From Fake News, To Fake Influencers

From Fake News, To Fake Influencers
April 16, 2018
Lil Miquela


While we’ve all been debating fake news and social data breaches, there’s a new ‘fake’ in town that’s capturing the attention of the internet.


The phenomenon of virtual influencers is causing both confusion and controversy. Take Lil Miquela. Pushing 900k followers, she’s lighting up people’s feeds around the world – and she’s not even real…


So, who is she? Like most Insta-famous, Lil Miquela appears to have a picture-perfect lifestyle. She wears designer clothes, hangs out at all the ‘to be seen’ places and shares regular snaps featuring her celeb pals. Vogue even went as far to dub her ‘Instagram’s new It Girl’. The only catch is that she’s computer-generated.

With a constant stream of comments trying to decode her morality, it appears that Lil Miquela is somewhat of a modern-day enigma, and a perplexing one at that. The fact that some don’t notice her fakeness highlights just how much we’ve become desensitised to high levels of filtering and curation on Instagram.


It’s commonplace, especially within specific passion points like fashion. Even those that are savvy to her virtual nature, can’t seem to make sense of where the line between reality and fantasy exists. There’s over 2000 conspiracy theories on YouTube debating whether she is 1) based on a real person, 2) run by a real person or 3) created by a music label/brand for publicity.

Contrary to the online debate, Miquela isn’t the first virtual celebrity. Take Gorillaz for example, an entire band of animated characters created back in the 90’s. Despite the brand being past their height of fame, the life of one band member, Noodle, continues to play out on social media, much akin to Miquela’s.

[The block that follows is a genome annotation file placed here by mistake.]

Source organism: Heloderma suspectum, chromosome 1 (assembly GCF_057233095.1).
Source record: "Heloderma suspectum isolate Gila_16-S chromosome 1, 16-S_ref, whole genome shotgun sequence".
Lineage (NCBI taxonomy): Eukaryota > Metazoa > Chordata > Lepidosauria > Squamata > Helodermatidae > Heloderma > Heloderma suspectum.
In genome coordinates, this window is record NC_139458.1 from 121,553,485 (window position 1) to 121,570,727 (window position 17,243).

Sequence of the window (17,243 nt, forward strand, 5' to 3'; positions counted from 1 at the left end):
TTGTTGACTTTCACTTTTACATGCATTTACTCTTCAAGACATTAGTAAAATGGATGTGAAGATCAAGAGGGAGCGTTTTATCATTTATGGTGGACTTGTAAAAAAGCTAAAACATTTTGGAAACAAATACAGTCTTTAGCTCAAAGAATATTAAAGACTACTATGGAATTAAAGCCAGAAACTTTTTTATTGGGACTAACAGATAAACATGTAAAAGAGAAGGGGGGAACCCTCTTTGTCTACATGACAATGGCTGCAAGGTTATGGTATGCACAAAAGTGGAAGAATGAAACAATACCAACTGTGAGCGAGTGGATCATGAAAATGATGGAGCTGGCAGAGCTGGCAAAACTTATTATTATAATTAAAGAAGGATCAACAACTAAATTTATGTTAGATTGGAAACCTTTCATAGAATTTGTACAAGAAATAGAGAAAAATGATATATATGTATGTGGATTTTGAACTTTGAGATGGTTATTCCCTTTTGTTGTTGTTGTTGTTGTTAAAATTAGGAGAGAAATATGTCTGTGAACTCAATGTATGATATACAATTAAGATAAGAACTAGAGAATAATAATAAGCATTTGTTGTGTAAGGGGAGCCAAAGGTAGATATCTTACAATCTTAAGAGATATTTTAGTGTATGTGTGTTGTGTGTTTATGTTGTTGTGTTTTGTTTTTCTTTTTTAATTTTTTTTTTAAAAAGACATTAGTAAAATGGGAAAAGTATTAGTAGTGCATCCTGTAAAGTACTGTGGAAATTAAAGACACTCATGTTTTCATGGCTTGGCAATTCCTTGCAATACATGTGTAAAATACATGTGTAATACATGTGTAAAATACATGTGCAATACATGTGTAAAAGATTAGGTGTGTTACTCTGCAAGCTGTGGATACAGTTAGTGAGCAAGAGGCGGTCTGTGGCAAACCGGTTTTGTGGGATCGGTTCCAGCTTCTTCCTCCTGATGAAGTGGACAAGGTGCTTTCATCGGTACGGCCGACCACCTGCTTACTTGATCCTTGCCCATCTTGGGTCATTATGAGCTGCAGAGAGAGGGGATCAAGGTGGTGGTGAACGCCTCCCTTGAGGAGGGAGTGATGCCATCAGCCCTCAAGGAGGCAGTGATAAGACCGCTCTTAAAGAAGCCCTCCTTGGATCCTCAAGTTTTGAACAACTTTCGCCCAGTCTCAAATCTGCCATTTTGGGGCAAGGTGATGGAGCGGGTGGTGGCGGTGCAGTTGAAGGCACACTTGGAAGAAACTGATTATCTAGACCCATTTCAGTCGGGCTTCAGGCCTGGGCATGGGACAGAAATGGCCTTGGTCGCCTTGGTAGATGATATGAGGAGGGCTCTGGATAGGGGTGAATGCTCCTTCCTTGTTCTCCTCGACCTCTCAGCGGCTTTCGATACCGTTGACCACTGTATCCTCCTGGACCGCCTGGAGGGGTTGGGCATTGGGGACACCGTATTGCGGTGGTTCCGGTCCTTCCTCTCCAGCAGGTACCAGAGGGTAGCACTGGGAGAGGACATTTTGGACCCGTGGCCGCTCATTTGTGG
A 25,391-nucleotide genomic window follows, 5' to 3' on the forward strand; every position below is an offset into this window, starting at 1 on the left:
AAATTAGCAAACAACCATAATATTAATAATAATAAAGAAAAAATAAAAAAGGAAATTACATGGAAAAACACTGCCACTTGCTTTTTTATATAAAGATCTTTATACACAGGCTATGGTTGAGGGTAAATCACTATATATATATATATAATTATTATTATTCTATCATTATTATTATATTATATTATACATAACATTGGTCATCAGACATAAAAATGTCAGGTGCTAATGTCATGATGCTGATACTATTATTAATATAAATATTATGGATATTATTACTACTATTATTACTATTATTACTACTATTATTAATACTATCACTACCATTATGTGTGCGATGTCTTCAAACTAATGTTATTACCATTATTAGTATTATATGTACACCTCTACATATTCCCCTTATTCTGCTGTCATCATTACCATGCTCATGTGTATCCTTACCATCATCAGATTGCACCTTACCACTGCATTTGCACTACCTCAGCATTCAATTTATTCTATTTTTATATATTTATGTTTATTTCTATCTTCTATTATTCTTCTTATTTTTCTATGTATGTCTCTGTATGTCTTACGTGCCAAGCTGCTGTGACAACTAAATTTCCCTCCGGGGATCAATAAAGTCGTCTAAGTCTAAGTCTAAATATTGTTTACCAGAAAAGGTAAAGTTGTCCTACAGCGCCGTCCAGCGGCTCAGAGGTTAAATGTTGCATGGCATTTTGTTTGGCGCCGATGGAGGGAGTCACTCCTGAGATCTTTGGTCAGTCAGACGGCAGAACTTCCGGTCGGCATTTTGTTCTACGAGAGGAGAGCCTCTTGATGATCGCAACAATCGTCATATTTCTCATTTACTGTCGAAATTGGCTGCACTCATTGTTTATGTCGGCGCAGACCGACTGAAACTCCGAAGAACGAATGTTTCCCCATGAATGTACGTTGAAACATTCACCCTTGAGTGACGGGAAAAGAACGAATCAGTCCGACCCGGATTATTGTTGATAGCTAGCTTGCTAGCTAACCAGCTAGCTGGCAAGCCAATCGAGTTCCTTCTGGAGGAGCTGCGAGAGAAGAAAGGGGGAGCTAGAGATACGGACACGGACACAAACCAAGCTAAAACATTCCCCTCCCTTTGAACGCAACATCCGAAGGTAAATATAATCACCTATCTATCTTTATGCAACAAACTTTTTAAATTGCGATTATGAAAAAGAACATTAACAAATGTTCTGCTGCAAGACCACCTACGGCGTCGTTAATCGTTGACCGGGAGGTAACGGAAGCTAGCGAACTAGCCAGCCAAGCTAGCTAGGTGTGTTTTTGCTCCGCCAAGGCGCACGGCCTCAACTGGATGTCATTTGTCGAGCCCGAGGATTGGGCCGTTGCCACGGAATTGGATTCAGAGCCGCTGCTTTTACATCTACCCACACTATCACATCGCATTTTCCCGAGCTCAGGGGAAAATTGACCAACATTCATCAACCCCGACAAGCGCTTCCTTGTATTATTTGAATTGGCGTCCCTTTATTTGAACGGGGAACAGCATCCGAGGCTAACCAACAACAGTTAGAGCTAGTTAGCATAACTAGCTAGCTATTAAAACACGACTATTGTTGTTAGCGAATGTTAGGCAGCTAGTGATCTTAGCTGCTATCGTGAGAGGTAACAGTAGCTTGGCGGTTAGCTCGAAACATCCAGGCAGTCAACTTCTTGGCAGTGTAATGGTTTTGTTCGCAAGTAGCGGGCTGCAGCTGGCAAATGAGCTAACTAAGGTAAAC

More broadly, the creation of personas isn’t anything new. We’ve been crafting characters for people to aspire to for years – from popstars like Lady Gaga, to TV characters like Daenerys Targaryen. The difference is merely the medium in which they come to life and, arguably, the perceived separation between themselves and our reality.

Despite people being au fait with the fact that ‘real’ influencers only show the Director’s Cut of their lives; they still happily tune in for more. In this world, virtual influencers seem a small leap. A flawless computer-generated character is just another form of fantasy life to follow on Instagram. Whether ‘virtual’ or ‘real’, the moral dilemma continues to occur when users perceive these ‘crafted personas’ as an attainable reality, when they’re not.


Ethics aside, the clout of virtual influencers isn’t going unnoticed by brands. Take Shudu, the CGI model who recently rocketed to fame after featuring in a Fenty Beauty advert. Lil Miquela too, has been open about the revenue she makes from brand collaborations, the most recent being with Prada to promote their Fall 18 show.

Interestingly, of the handful of virtual influencers that have made their way into the headlines, Lil Miquela is the one name that remains on everyone’s lips. Her marked success is, counterintuitively, down to her realness.


What Miquela holds that others ‘virtuals’ don’t is a set of values and beliefs that she remains true too and others can identify with. She uses her platform as an activist, openly supporting movements such as Black Lives Matter and organisations like Black Girls Code. This depth of character is what allows Miquela to jump the tracks of the virtual world. Maybe she is real after all, just not human.


Whether you class her as a piece of art, a digital mannequin or virtual person, Lil Miquela is a modern-day subversion akin to Magritte’s ‘This is not a pipe’. She challenges us to consider the difference between representation and actuality. In turn, she has opened the door to a new form of digitally infused, weird and wonderful celebrity.

Related articles

VRrOOm Wechat